Recent World Wildlife Fund News

Microchips and Rhinos: In Nairobi, Kenya the World Wildlife Fund has continuously worked to protect the declining Rhino population. The WWF is going to provide over 1,000 microchips and several scanners to Kenya. These scanners will help wildlife services better monitor Rhino populations within the country and allow for increased tracking abilities. Unfortunately, poachers are still harming the Rhino population and with this new tracking system, wildlife services will be able to more effectively stop this horrible practice. These tracking systems will also help investigators when suspected poachers are brought to justice.

Polar Bears: Forty years ago a polar bear conservation treaty was signed by five countries to deal with the many threats that harm this species. Unfortunately hunting and commercial harvesting of these animals have impacted the species for many years. Since this treaty was signed the polar bear population has bounced back and has increased by 20,000-25,000 additional animals. With global warming as a major issue today, polar bears will still be facing major hardships over the next several decades until a solution is reached.

Oil Drilling: Lofoten, one of the largest cod fish environments will not open to oil exploration and oil extracting. The World Wildlife Fund has successfully campaigned the Norwegian Government into protecting this important natural habitat. By arguing its importance in the region, by providing home to many important ecosystems, it was ultimately saved by the WWF.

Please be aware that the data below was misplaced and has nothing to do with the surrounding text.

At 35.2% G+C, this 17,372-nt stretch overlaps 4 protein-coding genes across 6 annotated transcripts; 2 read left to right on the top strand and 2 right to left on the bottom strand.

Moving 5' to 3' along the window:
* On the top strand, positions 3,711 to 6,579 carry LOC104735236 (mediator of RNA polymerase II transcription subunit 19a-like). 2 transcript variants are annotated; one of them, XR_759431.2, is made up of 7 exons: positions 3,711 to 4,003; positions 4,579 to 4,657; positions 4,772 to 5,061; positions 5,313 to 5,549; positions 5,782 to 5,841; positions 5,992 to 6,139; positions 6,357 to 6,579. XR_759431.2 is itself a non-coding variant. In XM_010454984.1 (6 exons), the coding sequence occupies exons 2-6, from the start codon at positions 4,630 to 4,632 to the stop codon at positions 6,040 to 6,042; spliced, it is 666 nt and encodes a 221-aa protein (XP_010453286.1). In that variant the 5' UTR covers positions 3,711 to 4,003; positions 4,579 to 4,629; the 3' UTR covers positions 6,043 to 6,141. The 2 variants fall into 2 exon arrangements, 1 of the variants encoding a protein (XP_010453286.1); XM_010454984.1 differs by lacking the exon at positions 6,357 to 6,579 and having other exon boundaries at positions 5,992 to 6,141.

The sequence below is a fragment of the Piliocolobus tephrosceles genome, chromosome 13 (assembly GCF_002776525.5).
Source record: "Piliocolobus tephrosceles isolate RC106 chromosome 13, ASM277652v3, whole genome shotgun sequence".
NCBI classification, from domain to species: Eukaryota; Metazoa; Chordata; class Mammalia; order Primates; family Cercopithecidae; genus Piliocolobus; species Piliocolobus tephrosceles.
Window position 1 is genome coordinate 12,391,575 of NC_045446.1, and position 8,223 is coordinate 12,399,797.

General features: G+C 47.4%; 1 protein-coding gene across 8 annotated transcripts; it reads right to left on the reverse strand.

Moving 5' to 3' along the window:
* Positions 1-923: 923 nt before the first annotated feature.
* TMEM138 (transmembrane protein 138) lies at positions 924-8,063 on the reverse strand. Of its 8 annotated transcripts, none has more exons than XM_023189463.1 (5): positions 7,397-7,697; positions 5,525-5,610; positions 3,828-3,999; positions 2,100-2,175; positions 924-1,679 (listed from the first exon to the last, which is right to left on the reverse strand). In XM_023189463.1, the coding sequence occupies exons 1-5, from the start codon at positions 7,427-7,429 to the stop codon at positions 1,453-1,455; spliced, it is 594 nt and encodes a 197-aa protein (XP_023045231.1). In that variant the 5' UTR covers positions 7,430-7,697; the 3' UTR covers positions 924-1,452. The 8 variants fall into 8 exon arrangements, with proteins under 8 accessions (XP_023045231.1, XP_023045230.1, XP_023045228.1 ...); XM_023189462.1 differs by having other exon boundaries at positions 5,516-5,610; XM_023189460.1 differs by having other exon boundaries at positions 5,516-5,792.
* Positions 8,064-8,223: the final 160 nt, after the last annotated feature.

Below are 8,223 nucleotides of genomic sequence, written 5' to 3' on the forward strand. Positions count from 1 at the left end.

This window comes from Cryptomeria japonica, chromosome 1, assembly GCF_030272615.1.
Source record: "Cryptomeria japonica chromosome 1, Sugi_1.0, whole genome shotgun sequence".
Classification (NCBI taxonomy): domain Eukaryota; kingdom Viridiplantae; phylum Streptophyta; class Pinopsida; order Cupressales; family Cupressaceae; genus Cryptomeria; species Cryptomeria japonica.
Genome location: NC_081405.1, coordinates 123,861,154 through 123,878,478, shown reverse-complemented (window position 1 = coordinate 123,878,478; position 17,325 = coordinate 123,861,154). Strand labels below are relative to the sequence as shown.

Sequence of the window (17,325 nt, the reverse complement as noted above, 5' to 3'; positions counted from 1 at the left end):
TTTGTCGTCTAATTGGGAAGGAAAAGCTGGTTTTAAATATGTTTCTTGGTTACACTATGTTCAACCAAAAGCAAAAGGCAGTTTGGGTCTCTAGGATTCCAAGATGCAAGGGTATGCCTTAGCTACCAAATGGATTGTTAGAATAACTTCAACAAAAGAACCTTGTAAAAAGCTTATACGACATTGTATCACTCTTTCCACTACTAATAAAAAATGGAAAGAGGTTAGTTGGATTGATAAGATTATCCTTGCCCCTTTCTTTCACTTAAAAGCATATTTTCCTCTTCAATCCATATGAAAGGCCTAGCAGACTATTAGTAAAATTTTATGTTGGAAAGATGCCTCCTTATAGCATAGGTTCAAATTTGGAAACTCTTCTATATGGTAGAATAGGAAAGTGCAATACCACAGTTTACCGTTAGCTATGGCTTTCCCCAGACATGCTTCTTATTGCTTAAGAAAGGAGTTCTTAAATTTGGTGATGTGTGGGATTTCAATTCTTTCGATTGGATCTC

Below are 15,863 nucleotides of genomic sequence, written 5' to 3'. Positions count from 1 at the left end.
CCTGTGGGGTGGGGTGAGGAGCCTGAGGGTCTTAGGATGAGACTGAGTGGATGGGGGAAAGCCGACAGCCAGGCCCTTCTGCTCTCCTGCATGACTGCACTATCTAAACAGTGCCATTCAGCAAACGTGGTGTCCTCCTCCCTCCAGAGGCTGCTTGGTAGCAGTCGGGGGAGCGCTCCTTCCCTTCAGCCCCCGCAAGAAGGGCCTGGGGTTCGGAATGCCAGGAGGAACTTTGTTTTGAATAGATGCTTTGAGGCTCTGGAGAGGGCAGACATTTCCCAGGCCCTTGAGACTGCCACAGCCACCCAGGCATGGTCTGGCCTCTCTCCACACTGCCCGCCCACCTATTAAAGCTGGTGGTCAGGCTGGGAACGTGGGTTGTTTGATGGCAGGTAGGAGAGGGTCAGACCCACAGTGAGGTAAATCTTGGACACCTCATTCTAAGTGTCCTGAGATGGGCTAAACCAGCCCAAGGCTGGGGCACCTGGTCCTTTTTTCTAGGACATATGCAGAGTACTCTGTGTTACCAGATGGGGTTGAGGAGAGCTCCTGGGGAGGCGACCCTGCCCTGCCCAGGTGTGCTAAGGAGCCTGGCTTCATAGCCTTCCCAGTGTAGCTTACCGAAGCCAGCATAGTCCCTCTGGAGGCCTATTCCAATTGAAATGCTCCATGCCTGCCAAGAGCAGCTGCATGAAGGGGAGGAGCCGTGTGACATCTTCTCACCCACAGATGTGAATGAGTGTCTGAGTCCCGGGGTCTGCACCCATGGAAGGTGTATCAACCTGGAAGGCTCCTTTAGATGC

The Shark Trade: Illegal shark hunting has been an issue for many years mostly in the areas of Hong Kong and Singapore. Both Hong Kong and Singapore have had issues with shark fin consumption by the population. These governments issued a ban on these fins when dining. This caused more than 250 restaurants and catering companies to remove shark fin from their menus. This incredible movement was brought about by World Wildlife Fund campaigns and promotions to seek alternative seafood choices. Because of this, Singapore has also dropped shark related seafood products from its major grocery stores and hotels.

Mangrove Forests: In September 2013, Fiji began support to protect its countries Mangrove forests. Deforestation issue have occurred in the past which originally began a formal investigation into the matter. These Mangrove forests are extremely important for the coastal ecosystems of Fiji. They provide safe breeding areas for fish and shrimp and help protect the coastline. Without these forests, Fiji could be at a greater risk for disaster due to losing this protective layer to combat extreme storms.

Tiger Surveys: The World Wildlife Fund is urging countries to perform regular census reports on Tiger populations through the year 2022. The WWF is calling for increased tiger numbers from an agreement during the latest Tiger Summit in St. Petersburg Russia. Newer traps are being used that allow for more accurate counts to be made. Tigers are very elusive creatures by nature and are very difficult to track and count.